Beauty In Pain

A couple of weeks ago I walked through the industrial estate that lives on the other side of a playing field from my road.

It’s not the prettiest path, not the best walking route in the area, but it works.


All these photos are of flowers growing in concrete. Flowers growing in industry. Flowers growing where everyone most people have forgotten to look. Beauty in strength. 




Sisters 

Tomorrow afternoon I’m meeting my sisters for drinks at our local Waitrose.
I haven’t seen them since about February this year, I think. I have texted all three of them a couple of times and I’ve had four or so letters from my youngest sister … to my shame I haven’t replied to one of those letters.

So last week my youngest sister texted and asked for us to meet. Tomorrow is the day they chose. 5pm. So it’s not going to be a long meeting. L gets off work (just across the road where I’m meeting my sisters) at 5:30, so he will join us then. We’ll need to get a bus home abbot before 6pm. A definite finish time has got to be good, right? I wish it felt like it.
L doesn’t trust my sisters. He doesn’t really want me to meet them. I don’t blame him. I get it. I do. He wants to protect me from the pain he knows from experience will come from me meeting with my sisters. I kind of want the same thing. But I can’t do it.
I can’t say no to meeting them! If I say no to them asking to meet me, then the responsibility of a relationship break down is mine … right? I worked so hard and worried myself into a hospital bed trying to keep my relationship with my sisters – my school mates, my best friends, my playmates, my confidants, my buddies, my partners-in-crime, the ones who believed me when I told stupid stories, the ones who were beside me when we besieged foreign lands, the ones who shadow-boxed with me in my underwear, who cried on my shoulder when we were all hurt, who confided their deepest fears, who came for cuddles when they needed them and I wrote silly poems for when they were sad … So I can’t be the one to break off any kind of relationship we still have left …
No matter how much it hurts. No matter how anxious I get. No matter how many tears I cry. No matter how many drinks I have. No matter the pain, the stress, the worry … because they’re all the good I have left from the first 21 years of my life.
And that’s a flipping load to give up when you don’t have much else from over half your lifetime.

Fast,Windy and Loud

Last Thursday L and I got a day to ourselves. We hired a car, packed up and went bombing down the dual carriage way to a favourite walking spot, windows wide open, wind rushing, music blaring at top volume. Absolute perfection!

As a teenager, driving meant freedom.

From just about the moment my older sister filled out the application for her learners drivers license I was counting the days until I could get my own license. When I say days I mean days and for a maths hater like me… that’s keen! It seemed even more unfair that my older sister didn’t even want to drive and hated it for years …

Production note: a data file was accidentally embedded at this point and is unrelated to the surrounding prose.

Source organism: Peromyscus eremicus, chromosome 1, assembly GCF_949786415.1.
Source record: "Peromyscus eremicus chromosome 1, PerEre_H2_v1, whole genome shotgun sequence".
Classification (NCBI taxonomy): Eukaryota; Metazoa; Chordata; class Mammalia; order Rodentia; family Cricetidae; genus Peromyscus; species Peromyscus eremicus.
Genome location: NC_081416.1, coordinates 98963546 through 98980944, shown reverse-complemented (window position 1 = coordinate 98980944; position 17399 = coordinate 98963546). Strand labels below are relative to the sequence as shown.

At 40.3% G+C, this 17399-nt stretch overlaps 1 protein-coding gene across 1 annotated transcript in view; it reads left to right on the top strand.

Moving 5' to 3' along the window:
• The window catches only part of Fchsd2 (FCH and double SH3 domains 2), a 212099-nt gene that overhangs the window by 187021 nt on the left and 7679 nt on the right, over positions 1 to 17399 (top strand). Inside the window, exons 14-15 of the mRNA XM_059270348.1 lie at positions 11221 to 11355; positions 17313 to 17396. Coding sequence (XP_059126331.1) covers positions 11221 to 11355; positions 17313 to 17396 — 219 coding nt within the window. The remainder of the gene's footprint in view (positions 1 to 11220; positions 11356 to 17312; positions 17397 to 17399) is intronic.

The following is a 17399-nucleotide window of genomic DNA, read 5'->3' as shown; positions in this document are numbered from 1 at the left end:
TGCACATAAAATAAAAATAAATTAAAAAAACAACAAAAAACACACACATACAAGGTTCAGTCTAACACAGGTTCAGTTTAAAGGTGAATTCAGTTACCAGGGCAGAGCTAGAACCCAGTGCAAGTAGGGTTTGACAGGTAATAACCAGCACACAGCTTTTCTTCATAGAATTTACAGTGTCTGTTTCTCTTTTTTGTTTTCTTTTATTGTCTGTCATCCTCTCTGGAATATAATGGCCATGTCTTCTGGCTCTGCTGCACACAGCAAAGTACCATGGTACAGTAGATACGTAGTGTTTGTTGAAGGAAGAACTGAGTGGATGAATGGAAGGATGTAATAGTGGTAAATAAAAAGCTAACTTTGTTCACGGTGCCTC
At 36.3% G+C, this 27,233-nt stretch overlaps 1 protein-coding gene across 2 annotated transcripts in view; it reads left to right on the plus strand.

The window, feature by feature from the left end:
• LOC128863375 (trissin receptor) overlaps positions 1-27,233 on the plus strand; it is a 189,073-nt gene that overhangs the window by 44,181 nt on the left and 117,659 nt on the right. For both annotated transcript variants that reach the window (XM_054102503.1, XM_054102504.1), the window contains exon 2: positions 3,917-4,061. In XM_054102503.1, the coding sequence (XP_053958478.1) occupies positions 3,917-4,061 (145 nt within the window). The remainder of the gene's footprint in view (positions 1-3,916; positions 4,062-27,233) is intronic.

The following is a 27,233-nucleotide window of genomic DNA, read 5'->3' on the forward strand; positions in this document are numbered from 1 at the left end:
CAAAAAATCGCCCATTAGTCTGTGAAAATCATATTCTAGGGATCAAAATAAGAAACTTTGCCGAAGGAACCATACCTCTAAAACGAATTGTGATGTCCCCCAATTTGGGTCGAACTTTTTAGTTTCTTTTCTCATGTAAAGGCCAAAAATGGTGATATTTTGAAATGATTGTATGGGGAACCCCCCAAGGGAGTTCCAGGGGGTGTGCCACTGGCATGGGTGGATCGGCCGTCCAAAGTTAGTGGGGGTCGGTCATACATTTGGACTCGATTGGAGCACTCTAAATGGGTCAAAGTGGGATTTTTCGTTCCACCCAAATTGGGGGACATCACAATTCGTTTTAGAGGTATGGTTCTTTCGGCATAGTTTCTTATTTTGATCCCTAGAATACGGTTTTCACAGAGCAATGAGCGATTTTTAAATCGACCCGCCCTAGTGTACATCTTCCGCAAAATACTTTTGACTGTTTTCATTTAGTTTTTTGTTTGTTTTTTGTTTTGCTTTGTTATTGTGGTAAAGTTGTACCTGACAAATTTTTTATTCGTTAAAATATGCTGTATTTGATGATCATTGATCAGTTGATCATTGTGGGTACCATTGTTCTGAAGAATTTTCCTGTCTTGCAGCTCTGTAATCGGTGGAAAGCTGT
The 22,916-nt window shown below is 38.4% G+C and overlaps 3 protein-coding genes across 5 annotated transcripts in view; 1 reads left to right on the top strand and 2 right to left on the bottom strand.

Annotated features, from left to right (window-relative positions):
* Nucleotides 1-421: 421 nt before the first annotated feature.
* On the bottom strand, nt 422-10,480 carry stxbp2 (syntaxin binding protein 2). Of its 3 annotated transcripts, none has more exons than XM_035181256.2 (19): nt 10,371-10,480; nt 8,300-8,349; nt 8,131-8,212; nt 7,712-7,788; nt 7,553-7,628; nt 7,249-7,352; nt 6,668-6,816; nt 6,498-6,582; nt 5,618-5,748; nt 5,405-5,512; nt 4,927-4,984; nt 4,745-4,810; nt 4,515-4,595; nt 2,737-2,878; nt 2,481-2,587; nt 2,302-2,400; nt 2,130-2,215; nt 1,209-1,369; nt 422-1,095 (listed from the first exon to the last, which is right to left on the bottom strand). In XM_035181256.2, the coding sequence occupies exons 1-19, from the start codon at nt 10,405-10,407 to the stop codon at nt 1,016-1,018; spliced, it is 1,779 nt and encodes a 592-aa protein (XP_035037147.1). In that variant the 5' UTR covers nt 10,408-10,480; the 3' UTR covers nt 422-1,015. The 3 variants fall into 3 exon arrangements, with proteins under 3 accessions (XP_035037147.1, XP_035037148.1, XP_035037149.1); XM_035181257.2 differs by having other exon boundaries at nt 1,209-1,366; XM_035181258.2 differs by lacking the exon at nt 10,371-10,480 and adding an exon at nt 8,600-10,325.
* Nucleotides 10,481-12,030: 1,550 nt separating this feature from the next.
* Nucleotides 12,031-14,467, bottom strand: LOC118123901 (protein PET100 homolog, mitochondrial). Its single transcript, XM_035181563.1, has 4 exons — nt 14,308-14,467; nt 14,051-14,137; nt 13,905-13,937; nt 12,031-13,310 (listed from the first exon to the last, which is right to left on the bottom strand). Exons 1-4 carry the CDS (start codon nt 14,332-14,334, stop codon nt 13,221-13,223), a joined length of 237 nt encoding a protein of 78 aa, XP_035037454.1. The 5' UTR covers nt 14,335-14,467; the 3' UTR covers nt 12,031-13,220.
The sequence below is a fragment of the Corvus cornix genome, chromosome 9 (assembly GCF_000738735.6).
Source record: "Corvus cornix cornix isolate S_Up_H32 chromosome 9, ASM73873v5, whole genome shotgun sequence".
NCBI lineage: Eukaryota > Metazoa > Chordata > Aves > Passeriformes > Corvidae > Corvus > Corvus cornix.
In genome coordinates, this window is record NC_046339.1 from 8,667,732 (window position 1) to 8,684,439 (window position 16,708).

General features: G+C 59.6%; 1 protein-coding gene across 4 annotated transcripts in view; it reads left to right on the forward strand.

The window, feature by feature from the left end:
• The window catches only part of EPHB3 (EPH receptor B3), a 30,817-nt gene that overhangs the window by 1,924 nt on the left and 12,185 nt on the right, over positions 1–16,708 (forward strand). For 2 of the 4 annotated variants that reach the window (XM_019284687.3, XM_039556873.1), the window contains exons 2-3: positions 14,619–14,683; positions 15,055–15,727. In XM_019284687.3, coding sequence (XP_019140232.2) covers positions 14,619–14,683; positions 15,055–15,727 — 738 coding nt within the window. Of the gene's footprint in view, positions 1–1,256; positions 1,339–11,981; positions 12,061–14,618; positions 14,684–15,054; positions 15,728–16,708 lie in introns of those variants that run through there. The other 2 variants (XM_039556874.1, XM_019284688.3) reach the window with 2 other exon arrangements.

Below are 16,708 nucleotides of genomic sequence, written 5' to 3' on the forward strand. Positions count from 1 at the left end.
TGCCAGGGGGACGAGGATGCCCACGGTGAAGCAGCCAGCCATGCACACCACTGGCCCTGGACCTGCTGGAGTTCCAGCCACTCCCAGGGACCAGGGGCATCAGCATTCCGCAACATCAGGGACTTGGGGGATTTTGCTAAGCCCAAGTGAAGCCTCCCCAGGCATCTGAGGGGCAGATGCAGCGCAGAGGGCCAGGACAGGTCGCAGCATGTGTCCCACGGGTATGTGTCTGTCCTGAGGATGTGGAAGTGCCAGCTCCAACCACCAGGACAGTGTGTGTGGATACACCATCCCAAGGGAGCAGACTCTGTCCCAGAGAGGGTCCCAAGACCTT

I got pretty stressed in the months coming up to my 17th birthday (the age you can legally drive in the uk) because my parents were pretty short on money, not to mention a load of horrible stuff going on with the Messianic Jewish fellowship my father had been trying to run. I wasn’t sure I was going to get to learn how to drive.

I cannot begin to work out the reasoning behind my parents choices. Based on a lot of their beliefs and views, you would have thought they wouldn’t let us learn to drive, to keep us more dependent on them. But then, they were going to get a second car out of me working as a mothers help and didn’t want to have to drive 2 hours each time to make that happen… I was also basically my mother’s personal driver for years, when she was too ill to drive herself … or maybe I am being unkind and they simply wanted to make sure we all had our basic life skills. 

Whatever the reasons behind it all, on the day of my 17th birthday there was a knock on the door and there was a driving instructor ready to take me out for my first lesson. 
The first lesson was awful, but after that, I never looked back! I loved learning to drive, I loved practicing (kind of…most of the time…long story…) and was so smug when I passed my driving test first time with minimal faults … especially since my older sister took two tries – I never said I was perfect!!

Once I got over my first fears of driving alone I lived for it! I got space (hard to come by in a house of 6 homeschooling, work from home people with no real friends or activities) I got quiet if I wanted it and I got the a rare feeling of freedom. 
In a life that was pretty much dictated by my father and the restrictions he placed on what we wore, who we saw, what we read, watched or listened to – supposedly even what we believed and how we thought and felt – the act of driving at 60 with the windows all down, the wind roaring and my own music as loud as I could take it was absolute freedom!

It doesn’t matter that the music was somehow still sanctioned (or quietly ignored) by my parents, or that I had to have their permission (and a practical reason) for driving somewhere. This helped me feel like my idea of a normal teenager. This helped me feel like I had some control. This helped me feel free. 

Most of the time I’m fine with not having my own car. I know we can’t afford it right now and we’re very lucky in where we live that we can walk most places and have really good access to public transport. But the days come when my past gets really heavy and I get an itch under my skin, a longing to get in a car and go really fast. The feeling of being able to drive fast enough to be free of all those things that weigh me down – even though I know that such a thing isn’t possible. 

One of my ideas of heaven is fast cars, straight roads, good sound systems and lots of summer air.